Elizabeth is determined to be sent back at the end of term and after the first meeting has ended she slips away by herself and ends up in the general area of the music room where she hears a lovely tune being played by the music master — Mr. Lewis. The haunting air reminds Elizabeth of the sea and when he finishes playing it, the master turns and notices the girl and they introduce themselves to each other. The earlier editions of the books are the ones generally used to supply the pictures on the Enid Blyton Society site so it can be noticed that Mr. Lewis has quite a learned and pleasant-looking face which reminds me a little of Buffalo Bill. Elizabeth is musical and Mr. Lewis forms a bond with the girl and encourages her talents despite the supposedly short time she's going to be at Whyteleafe. Elizabeth is anxious to buy a recording of the music that Mr. Lewis was playing and in those days a recording was a flat disc with grooves on it that you placed on a machine. An arm-like gadget was lowered onto the revolving disc and interpreted/channelled the resultant vibrations into music which poured forth from a speaker.

The naughtiest girl in the school continues her plan and gets up to all kinds of mischief in the classroom and she even breaks bounds and nips off to the village unaccompanied which is a No-No! A student must have someone with them when they leave the school grounds but no one wants to accompany Elizabeth and for good reason. She's bold and she's bad and she's become known as The Bold Bad Girl! Her foray into the village is cut short because she's seen by none other than the head girl — Rita. Enid Blyton's head girls were usually the type whom Miss Grayling of Malory Towers (another Blyton series) encouraged to be loved and trusted, good-hearted, kind and sensible — sound women the world can lean on. Rita would be a good example and this is evidenced by the fact that Elizabeth, despite being caught red-handed, can't help liking her as she is taken back to school like a lost lamb. The head-girl performs a little psycho-analysis along the way and manages to get Elizabeth interested in another student of whom she has privileged knowledge. Joan Townsend is a pupil in Elizabeth's class who is worried about the lack of interest she receives from her parents. Could Elizabeth befriend her and make her life more bearable?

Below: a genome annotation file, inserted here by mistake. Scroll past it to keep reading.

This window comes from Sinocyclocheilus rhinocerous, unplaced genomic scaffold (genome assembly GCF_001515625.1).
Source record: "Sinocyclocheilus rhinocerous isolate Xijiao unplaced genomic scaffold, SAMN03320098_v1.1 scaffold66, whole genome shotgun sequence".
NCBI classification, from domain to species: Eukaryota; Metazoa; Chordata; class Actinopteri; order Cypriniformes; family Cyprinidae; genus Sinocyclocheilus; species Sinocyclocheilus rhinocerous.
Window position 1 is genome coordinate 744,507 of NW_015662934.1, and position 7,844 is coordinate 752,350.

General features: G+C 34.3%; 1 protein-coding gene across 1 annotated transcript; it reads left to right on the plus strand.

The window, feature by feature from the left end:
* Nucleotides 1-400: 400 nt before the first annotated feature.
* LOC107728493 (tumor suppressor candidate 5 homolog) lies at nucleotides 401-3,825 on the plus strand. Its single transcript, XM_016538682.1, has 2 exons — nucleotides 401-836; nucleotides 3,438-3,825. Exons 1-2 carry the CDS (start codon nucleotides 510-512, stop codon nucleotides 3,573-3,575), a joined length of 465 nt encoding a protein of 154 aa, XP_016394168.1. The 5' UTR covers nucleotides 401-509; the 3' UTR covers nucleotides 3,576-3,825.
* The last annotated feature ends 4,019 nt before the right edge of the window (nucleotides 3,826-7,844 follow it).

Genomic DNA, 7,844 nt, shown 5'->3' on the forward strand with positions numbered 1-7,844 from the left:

Elizabeth rises to the challenge because deep down she's really a good girl as strange as it may seem. She approaches Joan and is rebuffed but she persists and penetrates the barrier. They become friends and in the Enid Blyton way, friends help each other so Joan benefits and so does Elizabeth. Joan is sometimes jeered at because of her tendency to mope which can often be the case with those who aren't seen as one-of-the-crowd but as Elizabeth can stick up for herself due to her strong character she wastes no time in defending her friend from jibes.

Another Meeting is held. John Terry asks for money to buy a new spade. He's the green-fingered boy who spends most of his time in the garden and he loves it. Through his industry the school enjoys green peas and other delights for their meals and he's granted 12/6d immediately (there you are — that's near enough to 70 pence for a garden spade). A class-cheat is reported. His name is Harry and his serious misdemeanour is handled by William who is the head boy and one of the judges. He enlists Mr. Johns' help as well. Elizabeth herself is reported and it's probably not all that surprising seeing that she's the Naughtiest Girl. An unexpected ally speaks up for her before she is punished by the school and then she storms out of the gym!

The next chapter is entitled — Elizabeth has a Bad Time and that's about it. Privileges have been taken from her, life is hard. There is a little respite when she is allowed to practice a piano-duet with one of the big boys whose name is Richard Watson even though her actual piano tutoring has been denied her whilst she is in disgrace. She wants to recover her privileges however so she makes an attempt at being a bit good and her class-mistress is delighted. Her friendship with Joan is growing and she's even expressed an interest in helping John Terry with the gardening.